If you look at the curricula of today’s high school and grammar school students, it is striking that the topics of artificial intelligence, digitalisation and robotics are hardly given any attention. It doesn’t matter which federal state is chosen, because despite different educational approaches, not enough space is given to the technologies of the future. Worse still, a growing number of pupils are not up to the educational demands of the digitalised world of work – as things stand today.
What are the causes?
Our education system is structured in stages. Typically, adolescents go through the following steps:
Kindergarten/Preschool >> Primary School >> Secondary School/Gymnasium >> Vocational Training/Study >> Working Life.
In each institution, the respective prerequisites for a smooth transition from one to the next are to be created. Ideally, there should be coordination among the institutions so that the children are taught all the necessary skills and know what to expect next. To implement a consistent educational concept, the institutions must talk to each other and also look at the time after the school years. After all, it is about empowering young people to live independently, to become an active member of society and to be able to meet the demands of the future.
Is enough being done for this?
PISA study, the barometer of school educational attainment?
The OECD’s PISA studies, which are usually published every three years, provide a cross-section of the world’s educational attainment levels – a cross-section that is also recognised by experts. And if these data are consulted as a reference for the success of school concepts, their glaring weaknesses come to light, especially in the relevant sciences, even in mathematics and writing/reading. The level of competency is continuously decreasing, with fewer high-achieving pupils and more low-achieving pupils. This is all the more precarious because these studies are carried out with 15-year-olds, children who will soon move on to the final stage of their education, i.e. high school graduation / vocational training / university studies, and then enter the labour market. Counteracting this and building urgently needed competencies through the proven methodology of challenge and support is crucial for the future economic situation of our country.
Robotics and AI as drivers of progress
The lower level of education is driving the shortage of skilled workers to unimagined heights and forcing us to establish a much stronger compensation through the use of innovations and technical solutions. At the same time, the demographic development is reducing the number of employable inhabitants, i.e. fewer and fewer employees have to do more and more. Here, too, it is imperative to leave necessary but repetitive / strenuous / dangerous or simply unhealthy tasks to robotic systems, which also work more efficiently and without errors in their specialised fields. How important it is for Germany, as a business location, to finally! The current crises in the world show how important it is for Germany to “step on the gas” and secure – permanently – a stable place among the leading industrial nations by focusing on innovation, network technologies, AI software and robotics. Globalised (forward) thinking is important, but the core, the brain of every innovation should, no, must lie in our own country, unaffected by the economic and political ups and downs of global fluctuations.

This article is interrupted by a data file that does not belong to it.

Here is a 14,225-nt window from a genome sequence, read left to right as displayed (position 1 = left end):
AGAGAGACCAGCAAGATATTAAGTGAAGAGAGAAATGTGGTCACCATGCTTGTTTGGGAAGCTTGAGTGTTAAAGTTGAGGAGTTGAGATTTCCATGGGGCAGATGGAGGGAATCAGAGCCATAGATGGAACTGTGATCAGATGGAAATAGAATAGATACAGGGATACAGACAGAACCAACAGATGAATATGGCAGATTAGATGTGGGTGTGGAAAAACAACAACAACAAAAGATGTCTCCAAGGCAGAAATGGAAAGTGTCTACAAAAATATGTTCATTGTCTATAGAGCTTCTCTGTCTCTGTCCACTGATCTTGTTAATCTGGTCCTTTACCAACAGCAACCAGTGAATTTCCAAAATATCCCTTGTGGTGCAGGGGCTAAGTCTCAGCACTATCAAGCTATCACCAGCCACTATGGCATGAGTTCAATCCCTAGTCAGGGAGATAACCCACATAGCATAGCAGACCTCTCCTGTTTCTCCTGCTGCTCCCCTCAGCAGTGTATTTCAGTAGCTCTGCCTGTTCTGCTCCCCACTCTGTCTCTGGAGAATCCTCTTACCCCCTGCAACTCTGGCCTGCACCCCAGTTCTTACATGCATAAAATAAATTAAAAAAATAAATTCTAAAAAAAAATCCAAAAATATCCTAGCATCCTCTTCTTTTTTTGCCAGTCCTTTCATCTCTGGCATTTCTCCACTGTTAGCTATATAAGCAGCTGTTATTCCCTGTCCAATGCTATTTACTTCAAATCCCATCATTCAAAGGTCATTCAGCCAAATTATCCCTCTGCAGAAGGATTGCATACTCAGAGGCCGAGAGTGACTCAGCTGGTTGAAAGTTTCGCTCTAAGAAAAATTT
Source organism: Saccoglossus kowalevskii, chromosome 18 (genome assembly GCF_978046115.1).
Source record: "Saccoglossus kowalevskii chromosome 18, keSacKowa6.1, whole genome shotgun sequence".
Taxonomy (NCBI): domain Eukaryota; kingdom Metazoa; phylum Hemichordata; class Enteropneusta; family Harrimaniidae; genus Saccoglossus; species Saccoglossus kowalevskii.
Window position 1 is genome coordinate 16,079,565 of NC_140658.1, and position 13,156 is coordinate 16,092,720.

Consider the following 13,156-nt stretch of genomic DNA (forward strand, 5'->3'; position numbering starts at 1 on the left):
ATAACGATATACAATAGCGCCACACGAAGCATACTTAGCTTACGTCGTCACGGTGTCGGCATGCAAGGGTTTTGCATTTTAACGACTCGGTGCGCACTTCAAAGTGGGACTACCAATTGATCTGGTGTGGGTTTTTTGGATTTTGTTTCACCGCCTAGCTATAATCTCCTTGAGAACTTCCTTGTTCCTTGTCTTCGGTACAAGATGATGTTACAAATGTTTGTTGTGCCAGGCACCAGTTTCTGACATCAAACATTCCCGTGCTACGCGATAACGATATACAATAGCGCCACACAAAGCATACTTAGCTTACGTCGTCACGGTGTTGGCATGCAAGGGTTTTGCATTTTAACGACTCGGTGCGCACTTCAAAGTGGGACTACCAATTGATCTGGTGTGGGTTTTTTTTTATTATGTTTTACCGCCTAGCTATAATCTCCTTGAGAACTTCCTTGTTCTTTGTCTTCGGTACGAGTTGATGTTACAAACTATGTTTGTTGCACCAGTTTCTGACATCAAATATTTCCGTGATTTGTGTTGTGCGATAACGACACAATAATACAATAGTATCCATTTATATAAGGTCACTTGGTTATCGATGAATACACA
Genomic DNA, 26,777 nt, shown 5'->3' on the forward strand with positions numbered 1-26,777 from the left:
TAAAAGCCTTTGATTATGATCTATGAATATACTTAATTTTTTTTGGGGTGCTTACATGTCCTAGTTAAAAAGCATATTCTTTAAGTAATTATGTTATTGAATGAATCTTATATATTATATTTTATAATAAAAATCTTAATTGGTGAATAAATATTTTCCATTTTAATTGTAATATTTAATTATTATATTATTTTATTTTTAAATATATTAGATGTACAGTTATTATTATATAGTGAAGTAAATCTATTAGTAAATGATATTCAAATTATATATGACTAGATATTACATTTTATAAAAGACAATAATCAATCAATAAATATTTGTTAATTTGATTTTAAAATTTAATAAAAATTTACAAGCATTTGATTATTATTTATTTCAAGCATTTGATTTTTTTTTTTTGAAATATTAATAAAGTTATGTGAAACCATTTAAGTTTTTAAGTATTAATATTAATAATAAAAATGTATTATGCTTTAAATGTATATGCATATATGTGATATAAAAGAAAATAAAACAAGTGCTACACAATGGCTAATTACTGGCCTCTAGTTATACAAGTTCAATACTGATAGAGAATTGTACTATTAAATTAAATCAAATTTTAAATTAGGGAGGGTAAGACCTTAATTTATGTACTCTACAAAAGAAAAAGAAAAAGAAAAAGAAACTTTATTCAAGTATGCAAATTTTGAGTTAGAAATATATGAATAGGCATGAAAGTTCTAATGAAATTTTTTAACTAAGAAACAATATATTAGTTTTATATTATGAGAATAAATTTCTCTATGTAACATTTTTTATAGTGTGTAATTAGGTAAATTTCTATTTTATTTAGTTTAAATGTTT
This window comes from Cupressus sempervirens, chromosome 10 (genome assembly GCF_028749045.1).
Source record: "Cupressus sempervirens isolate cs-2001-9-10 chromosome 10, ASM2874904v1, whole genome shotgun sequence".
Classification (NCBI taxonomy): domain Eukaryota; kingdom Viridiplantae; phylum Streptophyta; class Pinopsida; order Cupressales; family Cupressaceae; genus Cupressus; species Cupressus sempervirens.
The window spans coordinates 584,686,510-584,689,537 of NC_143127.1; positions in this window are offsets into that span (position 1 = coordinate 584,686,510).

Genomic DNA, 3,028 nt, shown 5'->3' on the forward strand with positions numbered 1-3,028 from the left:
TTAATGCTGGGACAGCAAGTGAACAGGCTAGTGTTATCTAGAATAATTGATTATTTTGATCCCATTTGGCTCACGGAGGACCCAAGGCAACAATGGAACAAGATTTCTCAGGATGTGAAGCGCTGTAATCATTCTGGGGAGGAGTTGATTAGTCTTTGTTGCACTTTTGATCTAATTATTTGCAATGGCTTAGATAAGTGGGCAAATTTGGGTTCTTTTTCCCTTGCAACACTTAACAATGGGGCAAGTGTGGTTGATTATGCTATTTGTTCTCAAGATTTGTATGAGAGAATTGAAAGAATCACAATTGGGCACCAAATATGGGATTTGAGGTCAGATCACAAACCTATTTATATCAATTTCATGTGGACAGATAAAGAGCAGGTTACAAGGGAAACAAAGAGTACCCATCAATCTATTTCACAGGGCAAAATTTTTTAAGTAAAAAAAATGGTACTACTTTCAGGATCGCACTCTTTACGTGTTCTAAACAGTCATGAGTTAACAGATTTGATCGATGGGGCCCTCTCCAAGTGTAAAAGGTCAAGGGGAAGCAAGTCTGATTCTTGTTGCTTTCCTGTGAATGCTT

Germany 2030: Strong Education = Strong Economy?
We therefore need German visionaries, engineers, developers, integrators, scientifically educated people who have been able to base their knowledge in a harmonious system that respects the labour market and, this is a relevant point, come into contact with future technologies at an early stage, learn to understand them, integrate them as a matter of course into their life processes + working worlds and develop them creatively.
So let’s hold on:
It is important that children and young people are already prepared in school for a working world with technologies such as robotics, AI and integral network systems. It cannot and must not be the task of companies to make up for the failings of the education system in costly adult training courses for their new employees. Or, even more precarious, not to find employees in their own country because the next generation a) knows nothing about the possibilities of these industries and b) simply does not meet the requirements for a problem-free education.
We therefore demand, no we expect, a rethink in education policy
- A learning concept that is adapted with a sense of proportion and foresight, combining the established with the modern.
- A stronger focus on and a greatly expanded quota of hours for STEM subjects and information about related occupational sectors, training, courses of study, etc.
- The teaching of basic knowledge about technical innovations, not as a pure theoretical construct, but up close and personal and with the support of knowledge bearers and “pathfinders” of AI, robotics and software development.
- Establishing and continuously shaping a high proportion of comprehensively trained and technically interested young people who not only achieve top scores in PISA studies, but who can + want to contribute successfully and self-actualisingly in their working lives to making the German economy the innovation leader in future technologies.
We are aware that it is not enough to pass the buck to the schools and wait until the perfect future employees are “delivered” to you on a silver platter, you have to do something yourself!
The current KUKA Future Survey confirms: new technologies are THE opportunity for Germany as a business location.
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